BREVIBLOC (Esmolol Hydrochloride) is a beta adrenergic receptor blocker with a very short duration of action (elimination half-life is approximately 9 minutes).
Supraventricular Tachycardia or Noncompensatory Sinus Tachycardia
BREVIBLOC (Esmolol Hydrochloride) is indicated for the rapid control of ventricular rate in patients with atrial fibrillation or atrial flutter in perioperative, postoperative, or other emergent circumstances where short term control of ventricular rate with a short-acting agent is desirable. BREVIBLOC is also indicated in noncompensatory sinus tachycardia where, in the physician's judgment, the rapid heart rate requires specific intervention. BREVIBLOC is intended for short-term use.
Intraoperative and Postoperative Tachycardia and/or Hypertension
BREVIBLOC (Esmolol Hydrochloride) is indicated for the short-term treatment of tachycardia and hypertension that occur during induction and tracheal intubation, during surgery, on emergence from anesthesia and in the postoperative period, when in the physician's judgment such specific intervention is considered indicated.
Use of BREVIBLOC to prevent such events is not recommended.
Published Studies Related to Brevibloc (Esmolol)
A randomised study of perioperative esmolol infusion for haemodynamic stability during major vascular surgery; rationale and design of DECREASE-XIII. [2011.09]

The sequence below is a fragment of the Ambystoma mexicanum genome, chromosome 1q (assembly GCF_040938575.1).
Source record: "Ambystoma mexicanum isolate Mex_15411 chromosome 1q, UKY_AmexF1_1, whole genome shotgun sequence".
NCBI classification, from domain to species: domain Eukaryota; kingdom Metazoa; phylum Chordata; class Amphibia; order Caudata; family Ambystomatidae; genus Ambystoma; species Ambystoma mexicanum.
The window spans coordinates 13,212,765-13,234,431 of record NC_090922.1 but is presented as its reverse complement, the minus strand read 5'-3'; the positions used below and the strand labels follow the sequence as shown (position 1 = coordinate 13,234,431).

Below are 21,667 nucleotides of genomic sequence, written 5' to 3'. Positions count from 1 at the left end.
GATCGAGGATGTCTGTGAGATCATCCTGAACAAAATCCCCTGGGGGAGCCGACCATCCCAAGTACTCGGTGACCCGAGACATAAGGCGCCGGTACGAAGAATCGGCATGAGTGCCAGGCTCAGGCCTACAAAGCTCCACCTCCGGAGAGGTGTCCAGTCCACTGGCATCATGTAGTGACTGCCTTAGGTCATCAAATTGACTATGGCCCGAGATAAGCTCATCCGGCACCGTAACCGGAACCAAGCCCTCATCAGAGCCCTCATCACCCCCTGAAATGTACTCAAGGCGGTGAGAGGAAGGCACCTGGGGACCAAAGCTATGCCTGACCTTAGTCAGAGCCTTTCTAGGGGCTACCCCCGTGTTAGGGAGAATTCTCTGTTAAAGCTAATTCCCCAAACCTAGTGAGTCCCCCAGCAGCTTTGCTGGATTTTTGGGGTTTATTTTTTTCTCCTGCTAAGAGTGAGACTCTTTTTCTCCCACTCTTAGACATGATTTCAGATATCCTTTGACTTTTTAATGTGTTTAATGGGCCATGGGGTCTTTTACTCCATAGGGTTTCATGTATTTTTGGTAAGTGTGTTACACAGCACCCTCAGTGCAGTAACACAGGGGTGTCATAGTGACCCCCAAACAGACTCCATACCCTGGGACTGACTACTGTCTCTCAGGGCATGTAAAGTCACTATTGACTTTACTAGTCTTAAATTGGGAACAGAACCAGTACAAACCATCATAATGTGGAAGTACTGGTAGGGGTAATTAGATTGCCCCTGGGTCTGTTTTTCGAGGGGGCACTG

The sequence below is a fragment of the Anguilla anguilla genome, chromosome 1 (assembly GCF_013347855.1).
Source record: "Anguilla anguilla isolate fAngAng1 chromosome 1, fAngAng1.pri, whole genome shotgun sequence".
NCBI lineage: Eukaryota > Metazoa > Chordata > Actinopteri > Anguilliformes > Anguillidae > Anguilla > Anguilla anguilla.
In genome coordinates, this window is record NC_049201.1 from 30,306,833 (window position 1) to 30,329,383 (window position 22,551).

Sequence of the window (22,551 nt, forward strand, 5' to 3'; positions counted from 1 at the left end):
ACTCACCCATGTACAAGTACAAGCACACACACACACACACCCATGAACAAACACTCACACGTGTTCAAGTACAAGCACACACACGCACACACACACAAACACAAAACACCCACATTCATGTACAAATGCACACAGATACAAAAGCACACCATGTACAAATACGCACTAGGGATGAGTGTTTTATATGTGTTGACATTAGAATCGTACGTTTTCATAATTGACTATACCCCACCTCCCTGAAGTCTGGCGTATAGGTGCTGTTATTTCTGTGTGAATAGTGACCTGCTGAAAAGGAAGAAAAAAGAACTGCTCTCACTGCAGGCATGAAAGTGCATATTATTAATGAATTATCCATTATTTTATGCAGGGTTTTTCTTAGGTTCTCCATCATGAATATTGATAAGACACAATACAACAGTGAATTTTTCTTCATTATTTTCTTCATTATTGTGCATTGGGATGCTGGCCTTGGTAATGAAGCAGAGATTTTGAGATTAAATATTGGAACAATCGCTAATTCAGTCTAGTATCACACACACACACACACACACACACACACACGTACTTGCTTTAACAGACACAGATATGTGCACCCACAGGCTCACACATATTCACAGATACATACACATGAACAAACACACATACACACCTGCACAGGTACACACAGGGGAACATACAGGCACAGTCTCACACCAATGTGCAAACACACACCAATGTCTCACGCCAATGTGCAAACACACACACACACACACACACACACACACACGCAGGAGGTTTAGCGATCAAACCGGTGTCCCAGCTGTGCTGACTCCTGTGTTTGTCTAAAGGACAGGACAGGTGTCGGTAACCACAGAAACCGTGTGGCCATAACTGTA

OBJECTIVES: This article describes the rationale and design of the DECREASE-XIII trial, which aims to evaluate the potential of esmolol infusion, an ultra-short-acting beta-blocker, during surgery as an add-on to chronic low-dose beta-blocker therapy to maintain perioperative haemodynamic stability during major vascular surgery. DESIGN: A double-blind, placebo-controlled, randomised trial... CONCLUSIONS: This study will provide data on the efficacy of esmolol titration in chronic beta-blocker users for tight heart-rate control and reduction of ischaemia in patients undergoing vascular surgery as well as data on safety parameters. Copyright (c) 2011 European Society for Vascular Surgery. Published by Elsevier Ltd. All rights reserved.
[A comparative study on the efficacy and safety of intravenous esmolol, amiodarone and diltiazem for controlling rapid ventricular rate of patients with atrial fibrillation during anesthesia period]. [2010.11]